- Using Hallucinogens to Achieve Desired Symptoms
- Cause Themselves to Develop Urinary Infections
- Self Harm
- Abuse of Illegal Substances
- Abuse of Prescription Medication
Types of Factitious Disorders
There are two main types of Factitious Disorders that a person can be diagnosed with. The first is known as Munchausen Disorder. This is when a person deliberately fakes an illness or other type of metal disorder. The reason is often because the person in seeking some sort of attention they have not been receiving. Sometimes, a person may fake symptoms in order to receive certain prescription drugs. Sometimes, a person starts by knowing they are faking but ends up in a delusion where they believe they really are sick.
The second type is what used to be called Factitious Disorder by Proxy. With the new release of the DSM V it is now referred to as Factitious Disorder imposed on another. This is the type that is extremely dangerous when the person suffering has children or other people they are in charge of. With this type the person pushes their delusion of sickness onto another person. They try to fabricate symptoms in their proxy and oftentimes this results in harm coming to the Proxy. This type is mostly found in mothers and it can cause them to accidently hurt their child in order to receive attention.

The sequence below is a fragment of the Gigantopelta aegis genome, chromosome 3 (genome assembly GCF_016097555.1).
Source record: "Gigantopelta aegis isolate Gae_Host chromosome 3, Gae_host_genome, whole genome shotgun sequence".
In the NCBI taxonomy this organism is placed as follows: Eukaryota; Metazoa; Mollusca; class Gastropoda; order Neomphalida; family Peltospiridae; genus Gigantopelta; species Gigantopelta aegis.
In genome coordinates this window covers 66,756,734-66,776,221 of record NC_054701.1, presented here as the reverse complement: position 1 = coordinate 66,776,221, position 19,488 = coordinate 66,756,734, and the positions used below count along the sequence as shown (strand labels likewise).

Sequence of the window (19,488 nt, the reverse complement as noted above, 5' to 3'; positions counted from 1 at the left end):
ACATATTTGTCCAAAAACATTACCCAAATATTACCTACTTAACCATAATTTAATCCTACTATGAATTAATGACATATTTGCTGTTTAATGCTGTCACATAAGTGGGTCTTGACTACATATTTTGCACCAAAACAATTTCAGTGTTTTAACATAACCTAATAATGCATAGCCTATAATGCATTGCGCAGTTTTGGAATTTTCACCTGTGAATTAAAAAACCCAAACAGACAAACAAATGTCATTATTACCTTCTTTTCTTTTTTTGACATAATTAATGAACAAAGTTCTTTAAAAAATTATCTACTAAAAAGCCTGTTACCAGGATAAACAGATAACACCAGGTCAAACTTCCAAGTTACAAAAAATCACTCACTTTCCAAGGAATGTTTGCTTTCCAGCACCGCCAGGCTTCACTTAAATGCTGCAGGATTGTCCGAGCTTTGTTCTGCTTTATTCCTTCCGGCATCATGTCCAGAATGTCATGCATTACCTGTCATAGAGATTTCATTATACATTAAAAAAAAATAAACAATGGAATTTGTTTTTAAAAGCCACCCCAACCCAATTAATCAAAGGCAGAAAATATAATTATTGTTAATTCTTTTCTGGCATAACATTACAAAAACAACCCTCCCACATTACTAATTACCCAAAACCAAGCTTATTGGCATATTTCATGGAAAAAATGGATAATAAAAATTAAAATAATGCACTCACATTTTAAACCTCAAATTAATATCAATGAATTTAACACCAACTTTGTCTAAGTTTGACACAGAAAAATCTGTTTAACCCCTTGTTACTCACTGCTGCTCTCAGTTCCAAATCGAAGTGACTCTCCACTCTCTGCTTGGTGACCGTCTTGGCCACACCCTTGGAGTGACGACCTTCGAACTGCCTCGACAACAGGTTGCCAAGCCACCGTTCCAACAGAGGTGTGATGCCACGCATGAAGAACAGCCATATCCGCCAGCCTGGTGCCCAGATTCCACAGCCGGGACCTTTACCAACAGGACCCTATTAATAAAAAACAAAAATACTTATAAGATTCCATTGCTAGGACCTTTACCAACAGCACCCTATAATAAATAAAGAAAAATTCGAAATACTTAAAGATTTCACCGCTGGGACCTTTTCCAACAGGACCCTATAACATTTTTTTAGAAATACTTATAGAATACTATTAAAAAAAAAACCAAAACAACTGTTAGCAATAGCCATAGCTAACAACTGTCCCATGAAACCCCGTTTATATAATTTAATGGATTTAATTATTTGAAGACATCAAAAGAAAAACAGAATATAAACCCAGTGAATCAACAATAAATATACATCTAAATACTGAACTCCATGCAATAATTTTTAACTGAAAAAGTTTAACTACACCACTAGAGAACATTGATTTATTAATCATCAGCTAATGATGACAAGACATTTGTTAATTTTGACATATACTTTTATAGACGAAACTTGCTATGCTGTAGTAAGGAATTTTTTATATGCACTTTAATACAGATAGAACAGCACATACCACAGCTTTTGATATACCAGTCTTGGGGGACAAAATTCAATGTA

Although there is no definitive cause of the disorder that is known; researchers do know that a mix of biological and psychological factors can contribute to Factitious Disorder. Some researchers suggest that it can appear after a long history of neglect or abuse as a child, as this disorder appears mostly in adults. Some suggest that a cause may even be pregnancy when it appears in mothers. Others suggest that if a child had to watch a parents, grandparent, or sibling go in and out of the hospital with an illness that as an adult they could develop this disorder to claim the attention they didn’t get as a child. Another possible cause is constant hospitalization and attention as a child might fade once a person reaches adulthood, and wanting that type of attention again, they begin to fake being sick. However, there is very limited research being done on Factitious Disorder so not much is known about how correct these suggestions may be.
Factitious Disorder Treatment
In order to treat a person who has Factitious Disorder, there must be a complete shift in their frame of mind. The main way that this is accomplished is through Psychotherapy. With this type of therapy a person can shift their frame of mind through:
- Developing a relationship with a therapist
- Possibly remove Potential Proxies For Safety Reasons
- Begin to realize their abuse of medical knowledge
- Begin to go to one doctor consistently on a regular basis
- Begin to explore why they exhibit their behaviors